You would be forgiven for thinking the pain in your knee is caused by a problem in your knee.
It’s the obvious assumption.
What if we told you that your knee pain may not be caused by your knee at all. In fact, at The Brisbane Spine Clinic, we often see people complaining of knee pain that is actually referred pain from their back.
The Australian Institute of Health and Welfare reports that 1 in 6 Australians had back problems in 2017-18.
Are you wondering if your knee pain is actually caused by a back problem? Then you’re in the right place.
Here we discuss referred knee pain from back nerves and what symptoms you should be on the lookout for. We will also explore some treatment and management options.
What is referred pain?
Referred pain occurs when a problem in one part of the body causes pain in another. This happens because the pain travels down a nerve.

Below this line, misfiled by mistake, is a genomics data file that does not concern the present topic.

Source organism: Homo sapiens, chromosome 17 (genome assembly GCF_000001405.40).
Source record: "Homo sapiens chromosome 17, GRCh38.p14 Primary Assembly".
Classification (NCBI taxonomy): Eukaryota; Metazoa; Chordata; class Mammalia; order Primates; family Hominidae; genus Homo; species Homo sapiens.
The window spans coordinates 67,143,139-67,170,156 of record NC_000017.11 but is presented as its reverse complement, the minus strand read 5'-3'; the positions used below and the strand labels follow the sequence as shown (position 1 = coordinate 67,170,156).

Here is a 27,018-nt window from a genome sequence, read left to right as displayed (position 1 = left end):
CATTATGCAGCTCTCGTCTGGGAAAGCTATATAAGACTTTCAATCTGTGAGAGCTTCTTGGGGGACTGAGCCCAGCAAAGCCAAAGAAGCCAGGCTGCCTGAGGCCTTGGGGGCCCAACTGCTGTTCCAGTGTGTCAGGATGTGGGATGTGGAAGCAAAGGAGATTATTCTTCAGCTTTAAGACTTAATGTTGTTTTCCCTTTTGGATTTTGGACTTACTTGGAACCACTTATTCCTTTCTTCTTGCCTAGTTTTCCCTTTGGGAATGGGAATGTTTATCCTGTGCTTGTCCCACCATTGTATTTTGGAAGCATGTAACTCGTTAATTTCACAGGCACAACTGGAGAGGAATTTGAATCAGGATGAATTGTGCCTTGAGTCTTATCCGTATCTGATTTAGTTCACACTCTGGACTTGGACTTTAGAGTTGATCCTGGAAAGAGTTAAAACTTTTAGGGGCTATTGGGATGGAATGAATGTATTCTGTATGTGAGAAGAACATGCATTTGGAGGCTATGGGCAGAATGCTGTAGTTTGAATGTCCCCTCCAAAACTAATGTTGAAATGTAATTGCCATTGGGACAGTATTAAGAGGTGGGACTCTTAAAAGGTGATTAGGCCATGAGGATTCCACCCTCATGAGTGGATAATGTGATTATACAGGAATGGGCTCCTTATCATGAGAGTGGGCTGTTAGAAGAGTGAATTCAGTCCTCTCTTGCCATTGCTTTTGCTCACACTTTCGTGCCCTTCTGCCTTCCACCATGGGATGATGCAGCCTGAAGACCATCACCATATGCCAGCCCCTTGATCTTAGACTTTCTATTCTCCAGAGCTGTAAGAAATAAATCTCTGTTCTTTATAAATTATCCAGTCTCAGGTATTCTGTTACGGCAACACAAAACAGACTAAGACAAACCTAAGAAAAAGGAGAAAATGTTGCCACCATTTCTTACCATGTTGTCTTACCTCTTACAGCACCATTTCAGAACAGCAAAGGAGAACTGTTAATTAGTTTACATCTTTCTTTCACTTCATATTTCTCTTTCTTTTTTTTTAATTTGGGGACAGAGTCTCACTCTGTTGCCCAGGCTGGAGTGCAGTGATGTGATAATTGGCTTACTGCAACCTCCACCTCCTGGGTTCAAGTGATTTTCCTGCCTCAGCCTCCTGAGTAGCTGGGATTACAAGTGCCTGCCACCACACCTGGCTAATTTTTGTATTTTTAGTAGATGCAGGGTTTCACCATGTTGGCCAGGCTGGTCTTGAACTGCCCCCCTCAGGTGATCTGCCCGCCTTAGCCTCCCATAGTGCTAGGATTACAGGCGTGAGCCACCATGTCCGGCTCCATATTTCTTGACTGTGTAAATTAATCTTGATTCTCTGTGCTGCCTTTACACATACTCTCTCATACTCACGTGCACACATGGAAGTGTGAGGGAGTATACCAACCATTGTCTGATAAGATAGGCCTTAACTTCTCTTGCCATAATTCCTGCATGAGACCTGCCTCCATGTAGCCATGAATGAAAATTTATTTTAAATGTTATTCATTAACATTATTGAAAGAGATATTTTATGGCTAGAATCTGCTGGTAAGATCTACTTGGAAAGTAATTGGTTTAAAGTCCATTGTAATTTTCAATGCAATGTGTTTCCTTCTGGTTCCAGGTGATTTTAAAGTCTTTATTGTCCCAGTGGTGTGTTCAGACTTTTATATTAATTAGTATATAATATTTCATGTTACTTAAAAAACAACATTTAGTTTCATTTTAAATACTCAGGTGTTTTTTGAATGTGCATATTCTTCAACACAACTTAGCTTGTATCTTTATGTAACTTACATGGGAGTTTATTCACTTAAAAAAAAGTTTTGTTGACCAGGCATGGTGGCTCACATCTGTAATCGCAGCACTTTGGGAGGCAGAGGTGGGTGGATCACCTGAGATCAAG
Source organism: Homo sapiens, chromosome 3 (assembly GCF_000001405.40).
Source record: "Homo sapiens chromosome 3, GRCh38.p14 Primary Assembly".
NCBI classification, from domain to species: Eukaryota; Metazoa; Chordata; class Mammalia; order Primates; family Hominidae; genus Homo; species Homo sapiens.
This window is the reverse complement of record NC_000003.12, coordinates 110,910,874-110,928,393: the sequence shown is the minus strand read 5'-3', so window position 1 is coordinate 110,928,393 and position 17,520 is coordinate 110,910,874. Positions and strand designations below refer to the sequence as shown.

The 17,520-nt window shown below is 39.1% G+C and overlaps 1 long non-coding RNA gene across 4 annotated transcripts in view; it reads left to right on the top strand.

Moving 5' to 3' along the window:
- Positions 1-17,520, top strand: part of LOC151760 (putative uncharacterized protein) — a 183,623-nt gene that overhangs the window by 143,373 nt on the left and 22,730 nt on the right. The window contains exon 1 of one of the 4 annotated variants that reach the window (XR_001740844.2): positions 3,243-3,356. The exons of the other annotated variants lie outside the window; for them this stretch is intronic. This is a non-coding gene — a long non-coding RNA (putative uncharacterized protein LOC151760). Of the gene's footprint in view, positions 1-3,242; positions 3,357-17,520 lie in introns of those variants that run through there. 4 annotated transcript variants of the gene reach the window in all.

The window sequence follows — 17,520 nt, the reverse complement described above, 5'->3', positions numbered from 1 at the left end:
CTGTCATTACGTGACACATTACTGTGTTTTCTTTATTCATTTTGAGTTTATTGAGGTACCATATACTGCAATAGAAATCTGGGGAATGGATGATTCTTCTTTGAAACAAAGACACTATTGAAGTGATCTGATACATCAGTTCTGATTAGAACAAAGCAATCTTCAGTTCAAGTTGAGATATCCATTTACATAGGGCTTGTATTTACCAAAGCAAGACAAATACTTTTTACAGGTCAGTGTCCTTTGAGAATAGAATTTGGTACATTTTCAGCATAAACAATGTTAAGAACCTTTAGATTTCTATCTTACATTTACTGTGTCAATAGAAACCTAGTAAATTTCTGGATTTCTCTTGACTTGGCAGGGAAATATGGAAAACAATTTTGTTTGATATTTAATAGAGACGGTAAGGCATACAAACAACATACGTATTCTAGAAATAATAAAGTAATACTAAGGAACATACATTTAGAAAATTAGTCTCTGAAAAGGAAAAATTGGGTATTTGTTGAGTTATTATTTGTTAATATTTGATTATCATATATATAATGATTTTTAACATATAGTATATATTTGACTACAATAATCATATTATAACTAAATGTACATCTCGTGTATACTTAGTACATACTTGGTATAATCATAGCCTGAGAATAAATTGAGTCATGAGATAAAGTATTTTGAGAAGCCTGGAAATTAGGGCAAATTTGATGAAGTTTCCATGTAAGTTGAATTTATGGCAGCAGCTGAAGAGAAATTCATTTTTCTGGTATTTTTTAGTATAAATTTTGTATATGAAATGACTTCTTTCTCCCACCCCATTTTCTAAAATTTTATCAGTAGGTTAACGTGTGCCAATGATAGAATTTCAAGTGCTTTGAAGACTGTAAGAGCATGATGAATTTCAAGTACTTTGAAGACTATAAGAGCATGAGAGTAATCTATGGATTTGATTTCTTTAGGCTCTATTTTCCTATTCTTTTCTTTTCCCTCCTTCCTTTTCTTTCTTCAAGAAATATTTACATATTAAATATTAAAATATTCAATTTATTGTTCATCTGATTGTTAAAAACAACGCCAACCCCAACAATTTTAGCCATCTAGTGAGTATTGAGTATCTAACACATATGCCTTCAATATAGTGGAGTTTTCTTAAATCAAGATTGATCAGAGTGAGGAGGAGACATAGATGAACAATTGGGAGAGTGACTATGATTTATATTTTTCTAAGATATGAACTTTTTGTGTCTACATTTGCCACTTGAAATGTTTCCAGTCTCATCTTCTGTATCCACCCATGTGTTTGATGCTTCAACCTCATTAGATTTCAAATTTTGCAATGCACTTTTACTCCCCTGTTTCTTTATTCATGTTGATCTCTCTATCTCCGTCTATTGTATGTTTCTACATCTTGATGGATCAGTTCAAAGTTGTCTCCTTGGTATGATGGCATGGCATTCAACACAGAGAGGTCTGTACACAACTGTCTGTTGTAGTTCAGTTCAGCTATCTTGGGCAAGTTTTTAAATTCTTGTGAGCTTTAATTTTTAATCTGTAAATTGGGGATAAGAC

For example, a pinched nerve in your back can cause pain and other problems in your legs.
Referred pain needs to be correctly diagnosed to make sure it’s treated effectively. If you can learn to understand and recognise the links between your knee and back pain, you’ll be better able to identify the real source of your knee pain.
The link between back and knee pain
You’re asking, how could a problem in my spine be causing pain in my knee?
Well, our knees and spines are connected by nerves. The muscles that surround your knees are attached to the nerves in your lower back. Occasionally, after injury or as we age, the discs between the vertebrae can bulge out and press on these nerves. The pressure on the nerve causes irritation. Where you feel pain depends on which disc is protruding.